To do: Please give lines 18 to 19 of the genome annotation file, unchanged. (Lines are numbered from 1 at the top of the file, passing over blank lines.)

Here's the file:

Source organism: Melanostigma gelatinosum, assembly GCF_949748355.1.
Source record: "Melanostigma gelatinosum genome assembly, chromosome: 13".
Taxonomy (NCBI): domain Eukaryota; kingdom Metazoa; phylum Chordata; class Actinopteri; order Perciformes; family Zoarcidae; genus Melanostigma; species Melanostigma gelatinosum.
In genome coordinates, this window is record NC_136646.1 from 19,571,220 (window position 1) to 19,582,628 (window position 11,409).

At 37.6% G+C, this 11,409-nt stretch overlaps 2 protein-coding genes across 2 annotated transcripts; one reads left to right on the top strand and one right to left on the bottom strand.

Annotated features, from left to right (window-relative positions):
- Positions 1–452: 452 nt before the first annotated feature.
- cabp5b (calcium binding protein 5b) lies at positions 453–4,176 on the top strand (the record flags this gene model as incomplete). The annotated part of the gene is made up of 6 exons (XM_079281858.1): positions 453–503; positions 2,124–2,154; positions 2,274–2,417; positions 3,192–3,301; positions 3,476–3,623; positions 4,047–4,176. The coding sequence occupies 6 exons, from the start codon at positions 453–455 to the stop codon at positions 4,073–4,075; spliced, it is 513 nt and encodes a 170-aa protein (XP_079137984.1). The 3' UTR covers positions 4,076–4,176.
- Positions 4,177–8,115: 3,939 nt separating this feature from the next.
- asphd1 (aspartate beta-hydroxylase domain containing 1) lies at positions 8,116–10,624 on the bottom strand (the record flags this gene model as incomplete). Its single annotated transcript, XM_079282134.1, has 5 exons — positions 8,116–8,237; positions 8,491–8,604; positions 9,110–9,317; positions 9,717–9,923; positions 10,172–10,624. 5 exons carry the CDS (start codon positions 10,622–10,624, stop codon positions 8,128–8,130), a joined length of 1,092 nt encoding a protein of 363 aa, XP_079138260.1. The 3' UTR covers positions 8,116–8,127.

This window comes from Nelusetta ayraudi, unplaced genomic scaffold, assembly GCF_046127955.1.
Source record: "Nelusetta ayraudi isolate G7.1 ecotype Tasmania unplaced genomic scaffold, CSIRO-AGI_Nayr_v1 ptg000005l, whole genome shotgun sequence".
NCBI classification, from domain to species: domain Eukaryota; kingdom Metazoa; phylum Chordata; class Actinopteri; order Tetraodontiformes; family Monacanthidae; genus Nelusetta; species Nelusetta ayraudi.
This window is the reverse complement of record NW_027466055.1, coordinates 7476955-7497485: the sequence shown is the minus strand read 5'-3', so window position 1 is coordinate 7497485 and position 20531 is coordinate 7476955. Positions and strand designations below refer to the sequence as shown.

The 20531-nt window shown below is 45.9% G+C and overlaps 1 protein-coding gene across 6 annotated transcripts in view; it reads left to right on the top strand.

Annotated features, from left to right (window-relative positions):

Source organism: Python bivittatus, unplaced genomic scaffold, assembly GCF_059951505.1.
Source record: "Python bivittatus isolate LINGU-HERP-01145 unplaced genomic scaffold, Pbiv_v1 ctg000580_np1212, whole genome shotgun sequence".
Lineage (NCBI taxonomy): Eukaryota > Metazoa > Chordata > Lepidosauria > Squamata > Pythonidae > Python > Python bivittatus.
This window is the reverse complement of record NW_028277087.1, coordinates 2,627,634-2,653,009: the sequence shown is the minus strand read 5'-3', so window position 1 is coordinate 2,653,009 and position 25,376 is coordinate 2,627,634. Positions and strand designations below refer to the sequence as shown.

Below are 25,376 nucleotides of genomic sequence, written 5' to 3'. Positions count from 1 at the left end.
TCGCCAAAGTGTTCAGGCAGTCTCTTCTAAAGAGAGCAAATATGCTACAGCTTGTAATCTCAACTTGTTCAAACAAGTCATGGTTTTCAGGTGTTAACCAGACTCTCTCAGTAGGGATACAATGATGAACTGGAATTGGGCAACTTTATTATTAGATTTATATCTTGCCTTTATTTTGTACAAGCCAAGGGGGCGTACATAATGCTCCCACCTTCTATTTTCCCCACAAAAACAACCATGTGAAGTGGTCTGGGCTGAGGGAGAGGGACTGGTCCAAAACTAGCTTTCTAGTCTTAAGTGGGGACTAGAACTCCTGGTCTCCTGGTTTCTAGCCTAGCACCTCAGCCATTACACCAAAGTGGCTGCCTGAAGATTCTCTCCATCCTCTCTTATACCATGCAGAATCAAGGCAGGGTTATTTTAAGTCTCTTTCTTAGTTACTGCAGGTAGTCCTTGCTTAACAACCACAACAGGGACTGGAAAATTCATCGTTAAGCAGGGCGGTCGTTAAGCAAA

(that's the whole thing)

Source record: "Python bivittatus isolate LINGU-HERP-01145 unplaced genomic scaffold, Pbiv_v1 ctg000580_np1212, whole genome shotgun sequence".
Lineage (NCBI taxonomy): Eukaryota > Metazoa > Chordata > Lepidosauria > Squamata > Pythonidae > Python > Python bivittatus.